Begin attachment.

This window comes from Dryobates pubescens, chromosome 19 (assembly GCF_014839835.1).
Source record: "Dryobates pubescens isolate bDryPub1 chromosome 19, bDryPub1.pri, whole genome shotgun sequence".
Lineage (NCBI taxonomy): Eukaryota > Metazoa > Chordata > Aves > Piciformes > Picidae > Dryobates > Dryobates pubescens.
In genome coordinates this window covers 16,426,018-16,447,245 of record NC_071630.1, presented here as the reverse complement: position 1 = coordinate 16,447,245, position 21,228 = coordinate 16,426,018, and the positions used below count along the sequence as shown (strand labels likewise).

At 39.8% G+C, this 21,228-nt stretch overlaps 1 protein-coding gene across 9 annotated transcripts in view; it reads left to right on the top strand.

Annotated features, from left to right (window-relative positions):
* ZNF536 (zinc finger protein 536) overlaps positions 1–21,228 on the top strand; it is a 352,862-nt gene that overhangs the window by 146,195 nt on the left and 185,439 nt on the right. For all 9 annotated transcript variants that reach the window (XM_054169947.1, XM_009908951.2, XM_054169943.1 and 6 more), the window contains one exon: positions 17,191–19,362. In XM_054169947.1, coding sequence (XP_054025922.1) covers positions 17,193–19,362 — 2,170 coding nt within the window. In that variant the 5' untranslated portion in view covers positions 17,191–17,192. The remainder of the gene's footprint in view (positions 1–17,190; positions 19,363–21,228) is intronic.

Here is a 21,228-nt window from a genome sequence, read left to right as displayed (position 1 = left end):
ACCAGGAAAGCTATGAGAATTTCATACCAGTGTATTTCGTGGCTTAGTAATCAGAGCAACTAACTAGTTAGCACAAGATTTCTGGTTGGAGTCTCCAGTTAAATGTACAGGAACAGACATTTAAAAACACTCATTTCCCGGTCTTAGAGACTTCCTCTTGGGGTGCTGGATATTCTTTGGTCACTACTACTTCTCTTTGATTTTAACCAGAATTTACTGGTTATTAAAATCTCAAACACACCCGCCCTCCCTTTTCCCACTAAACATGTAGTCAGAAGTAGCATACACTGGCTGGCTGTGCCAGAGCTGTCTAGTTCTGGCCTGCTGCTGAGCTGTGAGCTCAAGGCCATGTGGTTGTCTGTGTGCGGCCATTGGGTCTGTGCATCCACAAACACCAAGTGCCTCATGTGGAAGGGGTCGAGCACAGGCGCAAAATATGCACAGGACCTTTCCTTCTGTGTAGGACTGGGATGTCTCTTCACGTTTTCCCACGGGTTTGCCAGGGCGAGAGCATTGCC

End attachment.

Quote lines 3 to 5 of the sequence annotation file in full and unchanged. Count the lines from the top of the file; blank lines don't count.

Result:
Lineage (NCBI taxonomy): Eukaryota > Metazoa > Chordata > Aves > Piciformes > Picidae > Dryobates > Dryobates pubescens.
In genome coordinates this window covers 16,426,018-16,447,245 of record NC_071630.1, presented here as the reverse complement: position 1 = coordinate 16,447,245, position 21,228 = coordinate 16,426,018, and the positions used below count along the sequence as shown (strand labels likewise).

At 39.8% G+C, this 21,228-nt stretch overlaps 1 protein-coding gene across 9 annotated transcripts in view; it reads left to right on the top strand.